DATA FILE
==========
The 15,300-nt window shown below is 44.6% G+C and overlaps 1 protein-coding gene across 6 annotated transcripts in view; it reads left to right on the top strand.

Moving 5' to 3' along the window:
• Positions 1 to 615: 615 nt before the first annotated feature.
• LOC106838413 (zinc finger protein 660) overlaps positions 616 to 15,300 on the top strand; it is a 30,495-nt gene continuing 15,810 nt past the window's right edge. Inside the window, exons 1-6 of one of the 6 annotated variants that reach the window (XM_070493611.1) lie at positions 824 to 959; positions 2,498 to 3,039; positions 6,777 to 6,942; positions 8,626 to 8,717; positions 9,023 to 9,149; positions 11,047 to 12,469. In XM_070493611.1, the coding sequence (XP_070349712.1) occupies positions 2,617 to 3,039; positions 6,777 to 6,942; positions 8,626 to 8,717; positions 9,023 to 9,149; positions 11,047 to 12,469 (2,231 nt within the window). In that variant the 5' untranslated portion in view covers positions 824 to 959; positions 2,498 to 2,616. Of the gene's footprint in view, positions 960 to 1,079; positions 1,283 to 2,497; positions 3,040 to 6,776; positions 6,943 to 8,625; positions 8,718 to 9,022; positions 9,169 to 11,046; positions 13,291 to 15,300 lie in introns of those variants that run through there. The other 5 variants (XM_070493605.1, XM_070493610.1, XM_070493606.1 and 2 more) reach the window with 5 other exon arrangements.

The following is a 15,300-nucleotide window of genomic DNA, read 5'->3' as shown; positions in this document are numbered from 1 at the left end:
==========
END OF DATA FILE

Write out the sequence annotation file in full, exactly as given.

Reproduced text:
The 15,300-nt window shown below is 44.6% G+C and overlaps 1 protein-coding gene across 6 annotated transcripts in view; it reads left to right on the top strand.

Moving 5' to 3' along the window:
• Positions 1 to 615: 615 nt before the first annotated feature.
• LOC106838413 (zinc finger protein 660) overlaps positions 616 to 15,300 on the top strand; it is a 30,495-nt gene continuing 15,810 nt past the window's right edge. Inside the window, exons 1-6 of one of the 6 annotated variants that reach the window (XM_070493611.1) lie at positions 824 to 959; positions 2,498 to 3,039; positions 6,777 to 6,942; positions 8,626 to 8,717; positions 9,023 to 9,149; positions 11,047 to 12,469. In XM_070493611.1, the coding sequence (XP_070349712.1) occupies positions 2,617 to 3,039; positions 6,777 to 6,942; positions 8,626 to 8,717; positions 9,023 to 9,149; positions 11,047 to 12,469 (2,231 nt within the window). In that variant the 5' untranslated portion in view covers positions 824 to 959; positions 2,498 to 2,616. Of the gene's footprint in view, positions 960 to 1,079; positions 1,283 to 2,497; positions 3,040 to 6,776; positions 6,943 to 8,625; positions 8,718 to 9,022; positions 9,169 to 11,046; positions 13,291 to 15,300 lie in introns of those variants that run through there. The other 5 variants (XM_070493605.1, XM_070493610.1, XM_070493606.1 and 2 more) reach the window with 5 other exon arrangements.

The following is a 15,300-nucleotide window of genomic DNA, read 5'->3' as shown; positions in this document are numbered from 1 at the left end: